He will probably rub shoulders with other celebrity babies with equally out there names, but Cheryl Cole and Liam Payne’s choice of name for their new off spring has caused quite a stir.
The choice of name, Bear, was revealed to the world this week.
They are not the first celebrity parents to plump for the adventurous moniker, following Jamie and Jools Oliver whose five-year-old son is called Buddy Bear.
Kate Winslet and Alicia Silverstone has also named their children Bear.
However when you find out that baby Bear is to take daddy’s surname then the decision does seem to be a strange one.
Fans, and critics, took to social media after the announcement to decry the name Bear Payne.
“It will be a great one for the playground bullies - bare pain - what were they thinking,” said one Twitter critic.
I’m not sure with Cheryl and Liam as parents bullying will be too much of an issue as it is very likely baby Bear will be at a school where he will be sitting in class with equally, if not more, outrageous names.
Towards the end of 2016, celebrity stars welcomed babies called Mabel (Russel Brand), River (Jamie Oliver), Wolf (Jonathan Rhys Meyers) Ines (Blake Lively), Deveraux (Mick Jagger) and Lula rose (Liv Tyler).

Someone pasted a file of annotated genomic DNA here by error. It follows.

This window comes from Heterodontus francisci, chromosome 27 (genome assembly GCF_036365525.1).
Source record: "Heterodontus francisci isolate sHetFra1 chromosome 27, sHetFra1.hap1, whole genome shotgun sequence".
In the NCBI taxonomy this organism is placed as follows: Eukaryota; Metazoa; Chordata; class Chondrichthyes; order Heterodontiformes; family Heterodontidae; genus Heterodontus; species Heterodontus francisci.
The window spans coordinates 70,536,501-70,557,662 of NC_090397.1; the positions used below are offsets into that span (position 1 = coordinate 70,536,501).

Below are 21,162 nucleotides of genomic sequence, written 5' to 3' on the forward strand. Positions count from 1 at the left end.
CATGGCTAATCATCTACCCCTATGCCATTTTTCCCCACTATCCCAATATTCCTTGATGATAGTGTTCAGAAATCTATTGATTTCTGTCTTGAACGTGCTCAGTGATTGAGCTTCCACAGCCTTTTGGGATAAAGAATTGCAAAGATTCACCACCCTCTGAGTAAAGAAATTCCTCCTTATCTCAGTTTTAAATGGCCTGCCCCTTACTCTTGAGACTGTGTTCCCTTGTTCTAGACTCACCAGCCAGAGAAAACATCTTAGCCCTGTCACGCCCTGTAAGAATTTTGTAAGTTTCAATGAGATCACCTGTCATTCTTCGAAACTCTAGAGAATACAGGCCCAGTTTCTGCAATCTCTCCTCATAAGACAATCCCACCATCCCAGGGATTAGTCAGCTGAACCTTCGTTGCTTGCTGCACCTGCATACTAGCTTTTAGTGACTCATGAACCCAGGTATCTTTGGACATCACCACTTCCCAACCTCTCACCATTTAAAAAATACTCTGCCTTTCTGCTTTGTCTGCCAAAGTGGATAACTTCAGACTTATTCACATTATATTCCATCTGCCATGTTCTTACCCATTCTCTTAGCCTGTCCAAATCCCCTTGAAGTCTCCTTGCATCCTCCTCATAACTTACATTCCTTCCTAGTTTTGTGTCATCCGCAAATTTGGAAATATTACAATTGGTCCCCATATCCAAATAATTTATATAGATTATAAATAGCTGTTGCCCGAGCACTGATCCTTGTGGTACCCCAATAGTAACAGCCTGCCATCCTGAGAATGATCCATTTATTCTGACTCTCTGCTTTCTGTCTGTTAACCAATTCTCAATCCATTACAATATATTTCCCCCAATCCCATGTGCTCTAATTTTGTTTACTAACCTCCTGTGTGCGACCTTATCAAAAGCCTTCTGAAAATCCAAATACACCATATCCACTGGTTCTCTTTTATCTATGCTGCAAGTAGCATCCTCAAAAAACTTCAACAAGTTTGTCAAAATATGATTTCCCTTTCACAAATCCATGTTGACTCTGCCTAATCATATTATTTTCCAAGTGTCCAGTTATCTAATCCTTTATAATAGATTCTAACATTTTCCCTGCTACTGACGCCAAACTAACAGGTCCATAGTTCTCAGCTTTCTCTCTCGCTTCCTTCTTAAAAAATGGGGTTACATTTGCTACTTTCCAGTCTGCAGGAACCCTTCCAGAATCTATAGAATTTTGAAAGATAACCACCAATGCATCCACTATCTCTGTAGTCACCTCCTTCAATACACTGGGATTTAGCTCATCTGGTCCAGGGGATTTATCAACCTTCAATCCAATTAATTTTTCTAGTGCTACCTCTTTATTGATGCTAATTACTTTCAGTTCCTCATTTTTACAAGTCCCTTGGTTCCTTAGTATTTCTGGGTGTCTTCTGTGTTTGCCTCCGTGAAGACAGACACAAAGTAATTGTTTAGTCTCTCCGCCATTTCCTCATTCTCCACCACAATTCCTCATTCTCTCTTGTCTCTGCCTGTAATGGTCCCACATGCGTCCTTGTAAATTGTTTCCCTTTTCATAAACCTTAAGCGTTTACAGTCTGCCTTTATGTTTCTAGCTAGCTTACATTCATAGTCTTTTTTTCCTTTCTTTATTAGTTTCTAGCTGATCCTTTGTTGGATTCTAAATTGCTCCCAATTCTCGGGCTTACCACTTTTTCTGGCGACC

Even among the non celebrities there has been a rise in, how shall we put it, less convention names.
Last year boys’ names with notable increases in popularity were ‘Reggie’ (up 59 per cent) - most likely influenced by Rastamouse star Reggie Yates but possibly Tom Hardy’s portrayal of Reggie Kray in the 2015 film ‘Legend’ - and ‘Ezra’ (up 77 per cent ), which can be attributed to the world famous ‘Budapest’ singer, George Ezra. Other trending boys’ names on the rise are Jaxon, Arlo and Carter.
Ironically baby name site, Baby Centre has its top name for boys born in March this year as Bear’s dad’s name Liam.
But despite the trend for unusual names, Oliver remains at the top of the charts for baby boys in the UK.
Cheryl and Liam took six weeks to decide on Bear as they wanted to get to know their son before naming him.
We took quite some time naming our two when they were born all too aware of the responsibility of giving a child a name they were stuck with for life. We erred on the side of caution, opting for biblical or Queens for first names and family for middle names, although my children still moan about our choices. May be we should have chosen something more adventurous like the name of a fruit or wild animal.